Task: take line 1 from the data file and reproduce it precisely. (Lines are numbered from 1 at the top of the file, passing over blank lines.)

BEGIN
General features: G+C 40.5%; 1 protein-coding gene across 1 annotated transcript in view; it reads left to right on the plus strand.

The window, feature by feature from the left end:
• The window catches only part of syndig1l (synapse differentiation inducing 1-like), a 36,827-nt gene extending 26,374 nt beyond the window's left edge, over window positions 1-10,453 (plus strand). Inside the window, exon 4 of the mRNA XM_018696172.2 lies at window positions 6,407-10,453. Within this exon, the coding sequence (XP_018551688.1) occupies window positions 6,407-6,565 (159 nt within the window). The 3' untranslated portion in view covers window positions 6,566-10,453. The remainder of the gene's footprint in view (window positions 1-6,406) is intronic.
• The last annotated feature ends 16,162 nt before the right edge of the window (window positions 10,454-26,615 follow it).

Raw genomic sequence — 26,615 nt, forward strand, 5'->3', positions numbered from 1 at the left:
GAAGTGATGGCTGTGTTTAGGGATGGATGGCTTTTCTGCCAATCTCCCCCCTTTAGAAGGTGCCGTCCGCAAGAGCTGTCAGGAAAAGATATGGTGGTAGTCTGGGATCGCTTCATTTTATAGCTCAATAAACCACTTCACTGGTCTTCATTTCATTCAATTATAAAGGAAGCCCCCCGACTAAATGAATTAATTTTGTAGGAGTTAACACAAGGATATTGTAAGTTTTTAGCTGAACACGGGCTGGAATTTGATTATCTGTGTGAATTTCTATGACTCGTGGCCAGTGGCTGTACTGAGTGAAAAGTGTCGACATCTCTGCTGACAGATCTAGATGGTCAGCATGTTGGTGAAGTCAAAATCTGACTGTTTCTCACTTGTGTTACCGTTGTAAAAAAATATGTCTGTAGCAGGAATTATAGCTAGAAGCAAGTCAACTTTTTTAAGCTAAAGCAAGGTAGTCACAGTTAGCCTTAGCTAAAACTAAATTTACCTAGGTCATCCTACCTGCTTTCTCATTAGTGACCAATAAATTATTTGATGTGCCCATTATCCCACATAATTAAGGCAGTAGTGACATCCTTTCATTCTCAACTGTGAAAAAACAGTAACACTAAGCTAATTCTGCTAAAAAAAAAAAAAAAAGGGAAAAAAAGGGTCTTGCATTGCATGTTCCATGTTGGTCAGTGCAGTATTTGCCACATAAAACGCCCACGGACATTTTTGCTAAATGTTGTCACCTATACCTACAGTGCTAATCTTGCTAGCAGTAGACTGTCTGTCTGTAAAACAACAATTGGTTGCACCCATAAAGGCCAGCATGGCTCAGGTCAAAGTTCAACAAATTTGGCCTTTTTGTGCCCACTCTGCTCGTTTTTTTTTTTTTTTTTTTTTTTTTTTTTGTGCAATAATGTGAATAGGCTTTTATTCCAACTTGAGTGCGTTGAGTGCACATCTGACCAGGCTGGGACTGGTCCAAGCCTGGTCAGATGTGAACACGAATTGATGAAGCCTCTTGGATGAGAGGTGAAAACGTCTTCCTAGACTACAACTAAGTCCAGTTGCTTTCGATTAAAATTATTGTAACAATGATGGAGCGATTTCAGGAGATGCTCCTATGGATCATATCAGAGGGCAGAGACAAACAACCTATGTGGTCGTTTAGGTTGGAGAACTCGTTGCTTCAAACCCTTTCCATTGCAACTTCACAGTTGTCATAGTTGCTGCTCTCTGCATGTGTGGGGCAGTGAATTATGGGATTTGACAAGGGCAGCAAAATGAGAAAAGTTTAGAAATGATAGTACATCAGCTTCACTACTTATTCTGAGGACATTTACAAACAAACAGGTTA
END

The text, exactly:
General features: G+C 40.5%; 1 protein-coding gene across 1 annotated transcript in view; it reads left to right on the plus strand.